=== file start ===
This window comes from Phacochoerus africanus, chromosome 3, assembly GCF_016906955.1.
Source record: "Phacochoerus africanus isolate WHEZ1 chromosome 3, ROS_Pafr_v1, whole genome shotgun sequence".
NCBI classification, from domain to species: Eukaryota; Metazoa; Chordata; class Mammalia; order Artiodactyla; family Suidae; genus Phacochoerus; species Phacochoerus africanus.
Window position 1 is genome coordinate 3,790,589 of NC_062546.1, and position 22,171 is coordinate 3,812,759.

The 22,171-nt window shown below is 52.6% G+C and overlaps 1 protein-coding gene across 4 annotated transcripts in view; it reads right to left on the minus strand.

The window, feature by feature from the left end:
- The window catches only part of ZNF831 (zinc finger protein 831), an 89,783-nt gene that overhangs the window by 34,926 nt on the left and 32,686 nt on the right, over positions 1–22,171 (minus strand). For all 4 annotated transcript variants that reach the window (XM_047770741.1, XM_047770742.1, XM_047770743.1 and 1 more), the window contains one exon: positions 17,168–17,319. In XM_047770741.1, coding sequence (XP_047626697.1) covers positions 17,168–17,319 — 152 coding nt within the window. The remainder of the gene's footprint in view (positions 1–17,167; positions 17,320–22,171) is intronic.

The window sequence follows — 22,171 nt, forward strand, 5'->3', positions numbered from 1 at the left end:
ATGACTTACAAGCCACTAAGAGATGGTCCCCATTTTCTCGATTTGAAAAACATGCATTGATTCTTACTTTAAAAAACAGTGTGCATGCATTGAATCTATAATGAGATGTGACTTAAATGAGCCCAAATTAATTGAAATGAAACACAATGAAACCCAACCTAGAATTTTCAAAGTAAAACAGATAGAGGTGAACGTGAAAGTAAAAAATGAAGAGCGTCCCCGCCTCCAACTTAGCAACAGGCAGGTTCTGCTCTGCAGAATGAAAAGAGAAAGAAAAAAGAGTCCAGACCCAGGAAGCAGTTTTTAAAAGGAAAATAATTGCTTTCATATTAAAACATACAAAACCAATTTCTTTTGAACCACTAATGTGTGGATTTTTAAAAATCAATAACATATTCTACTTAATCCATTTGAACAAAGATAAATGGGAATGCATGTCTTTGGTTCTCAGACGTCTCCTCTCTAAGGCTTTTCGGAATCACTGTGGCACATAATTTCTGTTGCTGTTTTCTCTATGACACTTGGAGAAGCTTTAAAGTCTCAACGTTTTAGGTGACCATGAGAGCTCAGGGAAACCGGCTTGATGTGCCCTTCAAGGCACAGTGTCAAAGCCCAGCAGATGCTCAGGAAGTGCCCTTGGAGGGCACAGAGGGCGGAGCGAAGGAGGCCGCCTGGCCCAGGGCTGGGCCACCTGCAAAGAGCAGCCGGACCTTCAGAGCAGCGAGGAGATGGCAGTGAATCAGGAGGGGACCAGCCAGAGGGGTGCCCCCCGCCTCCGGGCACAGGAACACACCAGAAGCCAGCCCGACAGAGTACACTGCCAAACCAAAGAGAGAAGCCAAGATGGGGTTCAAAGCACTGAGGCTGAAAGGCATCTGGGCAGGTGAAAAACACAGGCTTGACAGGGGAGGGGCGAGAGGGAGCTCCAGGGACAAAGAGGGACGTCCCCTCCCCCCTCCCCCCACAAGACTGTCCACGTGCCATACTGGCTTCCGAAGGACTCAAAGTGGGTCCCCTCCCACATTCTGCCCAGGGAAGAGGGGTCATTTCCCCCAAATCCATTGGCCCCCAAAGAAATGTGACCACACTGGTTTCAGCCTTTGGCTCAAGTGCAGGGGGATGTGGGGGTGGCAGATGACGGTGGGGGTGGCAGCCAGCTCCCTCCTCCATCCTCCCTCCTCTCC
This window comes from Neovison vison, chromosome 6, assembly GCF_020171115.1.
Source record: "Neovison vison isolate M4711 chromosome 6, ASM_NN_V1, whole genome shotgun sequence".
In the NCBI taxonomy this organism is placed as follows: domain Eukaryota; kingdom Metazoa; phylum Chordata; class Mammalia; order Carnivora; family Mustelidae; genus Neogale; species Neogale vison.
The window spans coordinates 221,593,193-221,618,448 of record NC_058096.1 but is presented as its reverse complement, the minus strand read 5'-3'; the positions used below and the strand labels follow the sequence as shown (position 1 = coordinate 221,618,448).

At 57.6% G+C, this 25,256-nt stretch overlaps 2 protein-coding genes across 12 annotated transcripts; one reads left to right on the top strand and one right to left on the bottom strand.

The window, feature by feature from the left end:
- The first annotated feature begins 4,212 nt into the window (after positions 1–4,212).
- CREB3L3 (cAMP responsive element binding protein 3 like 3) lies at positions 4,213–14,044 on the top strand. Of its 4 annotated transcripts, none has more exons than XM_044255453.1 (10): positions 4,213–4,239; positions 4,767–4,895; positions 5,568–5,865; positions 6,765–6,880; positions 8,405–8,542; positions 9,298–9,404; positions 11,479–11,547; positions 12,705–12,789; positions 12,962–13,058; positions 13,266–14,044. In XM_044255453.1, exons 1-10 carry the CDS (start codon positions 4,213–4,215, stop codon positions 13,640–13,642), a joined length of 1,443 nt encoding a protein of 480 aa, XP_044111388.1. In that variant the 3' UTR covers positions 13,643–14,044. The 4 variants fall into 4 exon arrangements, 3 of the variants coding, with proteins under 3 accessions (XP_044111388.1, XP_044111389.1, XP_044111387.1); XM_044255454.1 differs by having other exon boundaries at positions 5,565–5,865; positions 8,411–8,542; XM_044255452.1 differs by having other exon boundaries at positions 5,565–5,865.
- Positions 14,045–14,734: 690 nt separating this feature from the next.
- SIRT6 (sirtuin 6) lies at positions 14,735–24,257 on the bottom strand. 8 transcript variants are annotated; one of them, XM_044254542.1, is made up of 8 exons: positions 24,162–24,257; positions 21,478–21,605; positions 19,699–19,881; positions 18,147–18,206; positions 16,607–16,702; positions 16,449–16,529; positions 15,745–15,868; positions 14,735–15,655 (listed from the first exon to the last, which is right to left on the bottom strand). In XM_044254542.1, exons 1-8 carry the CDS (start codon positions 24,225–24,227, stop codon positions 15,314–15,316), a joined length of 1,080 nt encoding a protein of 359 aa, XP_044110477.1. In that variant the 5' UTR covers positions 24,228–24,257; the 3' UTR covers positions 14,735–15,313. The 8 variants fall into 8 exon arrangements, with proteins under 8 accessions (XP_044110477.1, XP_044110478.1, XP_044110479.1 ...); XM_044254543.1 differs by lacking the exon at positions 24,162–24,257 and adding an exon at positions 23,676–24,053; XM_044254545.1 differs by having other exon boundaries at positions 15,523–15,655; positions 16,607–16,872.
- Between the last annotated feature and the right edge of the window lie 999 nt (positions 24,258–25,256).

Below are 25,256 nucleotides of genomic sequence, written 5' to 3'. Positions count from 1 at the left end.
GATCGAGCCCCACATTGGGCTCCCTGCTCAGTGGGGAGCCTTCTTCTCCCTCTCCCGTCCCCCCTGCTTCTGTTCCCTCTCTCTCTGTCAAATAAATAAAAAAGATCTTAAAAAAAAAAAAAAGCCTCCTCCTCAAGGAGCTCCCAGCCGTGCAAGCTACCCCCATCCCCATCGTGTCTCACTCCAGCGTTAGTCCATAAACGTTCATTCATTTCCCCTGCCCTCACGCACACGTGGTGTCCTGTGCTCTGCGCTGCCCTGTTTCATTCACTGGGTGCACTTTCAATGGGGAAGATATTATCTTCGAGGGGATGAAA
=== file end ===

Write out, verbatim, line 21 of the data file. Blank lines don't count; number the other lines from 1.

Below are 25,256 nucleotides of genomic sequence, written 5' to 3'. Positions count from 1 at the left end.